The third major heading has been renamed for this edition; "Composing, Literacy, and Rhetorics of Writing" introduces "The Process Movement," which includes entries that range over a period of nearly thirty years. "Literacy," the second section, includes works on literacy theory, cultural literacy, literacy programs, diversity, and teaching issues associated with these concerns. The following sections follow roughly the classical model of rhetoric, beginning with "Invention and Pre-Writing," and followed by "Arrangement" and "Argument." Works cited in "Arrangement" discuss systems for classifying the structures of paragraphs and essays, structures that can be used to teach patterns for composing. "Argument" treats arrangement issues affecting the entire structure of a text, such as the enthymeme or the Toulmin model. "Audience," the next section, groups works defining audience and its uses in teaching writing. The following section, "Revision," includes works on the place of revision in the composing process, especially as a way of developing ideas. Under "Style, Grammar, and Usage," corresponding to the third classical canon, "style," we have grouped works on sentence combining, other methods of increasing syntactic fluency in student writing, and prose style; we have also placed here works on teaching Standard English usage and grammar. Finally, "Response and Evaluation" includes works on responding to student writing, conference teaching, grading, portfolios, and assessment.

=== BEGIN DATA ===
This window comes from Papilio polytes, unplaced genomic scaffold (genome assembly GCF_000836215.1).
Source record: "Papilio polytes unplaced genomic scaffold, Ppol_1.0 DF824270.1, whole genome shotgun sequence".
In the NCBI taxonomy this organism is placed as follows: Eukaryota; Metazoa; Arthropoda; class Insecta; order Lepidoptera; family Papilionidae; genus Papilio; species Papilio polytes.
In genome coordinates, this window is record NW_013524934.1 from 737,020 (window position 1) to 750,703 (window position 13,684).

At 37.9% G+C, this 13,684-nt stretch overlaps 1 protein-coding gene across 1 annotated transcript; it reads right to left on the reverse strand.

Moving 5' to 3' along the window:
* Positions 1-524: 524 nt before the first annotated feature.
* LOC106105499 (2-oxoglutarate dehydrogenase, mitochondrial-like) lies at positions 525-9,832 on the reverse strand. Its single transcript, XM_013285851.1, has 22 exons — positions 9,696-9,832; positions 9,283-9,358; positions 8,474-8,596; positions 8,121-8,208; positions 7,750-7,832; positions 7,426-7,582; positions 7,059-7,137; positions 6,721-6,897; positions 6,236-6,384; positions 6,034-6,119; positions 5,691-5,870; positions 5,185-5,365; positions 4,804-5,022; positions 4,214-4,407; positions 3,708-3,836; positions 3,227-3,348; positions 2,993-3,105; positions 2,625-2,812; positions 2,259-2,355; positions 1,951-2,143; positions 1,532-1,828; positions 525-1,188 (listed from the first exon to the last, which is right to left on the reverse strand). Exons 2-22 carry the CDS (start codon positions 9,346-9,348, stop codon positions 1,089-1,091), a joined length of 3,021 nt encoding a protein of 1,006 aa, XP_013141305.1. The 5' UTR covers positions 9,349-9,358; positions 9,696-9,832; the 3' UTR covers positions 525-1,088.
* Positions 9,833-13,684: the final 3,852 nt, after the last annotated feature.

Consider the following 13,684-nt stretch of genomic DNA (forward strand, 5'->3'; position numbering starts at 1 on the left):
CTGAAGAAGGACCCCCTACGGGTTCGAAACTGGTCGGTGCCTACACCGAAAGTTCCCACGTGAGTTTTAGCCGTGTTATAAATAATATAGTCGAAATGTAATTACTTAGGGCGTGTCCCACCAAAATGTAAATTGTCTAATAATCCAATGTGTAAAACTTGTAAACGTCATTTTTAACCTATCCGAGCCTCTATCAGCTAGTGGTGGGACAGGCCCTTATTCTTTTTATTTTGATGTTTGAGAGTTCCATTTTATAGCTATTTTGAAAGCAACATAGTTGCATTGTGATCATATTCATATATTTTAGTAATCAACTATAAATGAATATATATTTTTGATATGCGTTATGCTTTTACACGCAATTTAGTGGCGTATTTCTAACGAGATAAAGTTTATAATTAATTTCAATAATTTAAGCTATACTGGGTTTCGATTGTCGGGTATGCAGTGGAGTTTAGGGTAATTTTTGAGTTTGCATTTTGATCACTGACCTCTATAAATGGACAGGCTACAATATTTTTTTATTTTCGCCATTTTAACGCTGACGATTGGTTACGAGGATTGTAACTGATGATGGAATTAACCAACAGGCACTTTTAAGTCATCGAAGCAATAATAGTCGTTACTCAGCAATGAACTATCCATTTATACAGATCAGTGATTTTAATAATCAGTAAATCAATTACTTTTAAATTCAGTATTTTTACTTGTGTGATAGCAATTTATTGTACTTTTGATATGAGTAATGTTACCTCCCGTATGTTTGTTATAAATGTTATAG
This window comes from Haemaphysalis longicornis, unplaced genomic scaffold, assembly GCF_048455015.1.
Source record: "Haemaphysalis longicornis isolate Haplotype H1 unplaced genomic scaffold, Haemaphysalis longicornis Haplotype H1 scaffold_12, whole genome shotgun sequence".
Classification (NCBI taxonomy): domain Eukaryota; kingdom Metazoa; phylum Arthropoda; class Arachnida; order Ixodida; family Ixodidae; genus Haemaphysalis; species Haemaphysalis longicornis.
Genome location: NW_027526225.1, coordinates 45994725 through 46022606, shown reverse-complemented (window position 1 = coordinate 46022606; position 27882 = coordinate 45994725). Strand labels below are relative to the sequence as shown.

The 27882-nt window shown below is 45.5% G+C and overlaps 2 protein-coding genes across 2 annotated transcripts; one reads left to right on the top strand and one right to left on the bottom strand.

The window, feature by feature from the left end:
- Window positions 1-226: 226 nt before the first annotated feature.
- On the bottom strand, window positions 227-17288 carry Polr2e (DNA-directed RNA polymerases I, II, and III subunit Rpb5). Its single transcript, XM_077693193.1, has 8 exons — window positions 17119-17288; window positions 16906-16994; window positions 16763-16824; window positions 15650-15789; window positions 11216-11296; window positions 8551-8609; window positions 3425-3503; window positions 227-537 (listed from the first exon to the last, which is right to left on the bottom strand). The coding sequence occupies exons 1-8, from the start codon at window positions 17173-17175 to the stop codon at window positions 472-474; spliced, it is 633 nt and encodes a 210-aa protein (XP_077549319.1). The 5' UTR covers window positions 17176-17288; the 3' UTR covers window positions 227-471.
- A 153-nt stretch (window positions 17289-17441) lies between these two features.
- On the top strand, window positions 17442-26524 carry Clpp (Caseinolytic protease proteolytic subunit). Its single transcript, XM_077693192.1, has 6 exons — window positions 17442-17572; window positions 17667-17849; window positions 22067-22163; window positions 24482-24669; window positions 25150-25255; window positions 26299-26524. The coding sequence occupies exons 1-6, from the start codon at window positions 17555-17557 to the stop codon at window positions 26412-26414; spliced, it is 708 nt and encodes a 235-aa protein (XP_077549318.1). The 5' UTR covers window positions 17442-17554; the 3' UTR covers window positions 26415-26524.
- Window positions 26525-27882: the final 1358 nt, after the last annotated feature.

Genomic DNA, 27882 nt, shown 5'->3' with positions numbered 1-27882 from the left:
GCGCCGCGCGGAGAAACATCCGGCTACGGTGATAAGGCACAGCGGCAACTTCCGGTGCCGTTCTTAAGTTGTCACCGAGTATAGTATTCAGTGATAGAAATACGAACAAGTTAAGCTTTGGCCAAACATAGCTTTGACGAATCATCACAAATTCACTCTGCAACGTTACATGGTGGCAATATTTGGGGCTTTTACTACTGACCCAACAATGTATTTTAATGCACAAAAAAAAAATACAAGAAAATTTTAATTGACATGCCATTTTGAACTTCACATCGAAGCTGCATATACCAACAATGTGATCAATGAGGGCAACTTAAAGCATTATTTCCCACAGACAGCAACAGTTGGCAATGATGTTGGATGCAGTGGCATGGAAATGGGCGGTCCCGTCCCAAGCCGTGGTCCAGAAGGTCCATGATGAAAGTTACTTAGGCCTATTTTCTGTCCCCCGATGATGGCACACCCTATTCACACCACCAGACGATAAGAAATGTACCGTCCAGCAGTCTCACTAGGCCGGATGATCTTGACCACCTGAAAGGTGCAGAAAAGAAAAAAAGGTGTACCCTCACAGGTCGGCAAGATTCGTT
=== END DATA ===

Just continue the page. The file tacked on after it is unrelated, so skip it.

The fourth major heading, "Curriculum Development," begins with the section "Course Development," which includes works on writing course design and teaching. Then special topics are addressed: "Collaborative Learning" lists works on the theory and practice of writing groups and peer response. "Essay and Personal Writing" highlights works on the genre of the essay, on voice in writing, and on pedagogical techniques for helping students write more honestly and less pompously. "Literature and Composition" includes works on the theoretical connections between the two and on the use of literature in composition classes. "Advanced Composition" cites works on history and theory as well as pedagogical techniques for teaching advanced writing courses. "Basic Writing" features works that help teachers to understand the circumstances of underprepared writers, the conditions of multicultural basic writing classrooms, the kinds of errors beginning college writers make, and the effects on their writing of cultural and political considerations. The intersections of "Gender, Race, and Class" are represented in a section that addresses the influence of socially constructed gender roles and sexual orientation on writing, and techniques for feminist teaching. The implications for writing pedagogy of "Cultural Studies" appears next, followed by "Teaching English as a Second Language," which includes works analyzing the writing for students whose first language is not English. Issues concerning writing in the workplace are divided into two sections, "Technical Communication" and "Business Communication," and both categories evince new interest in visual communication.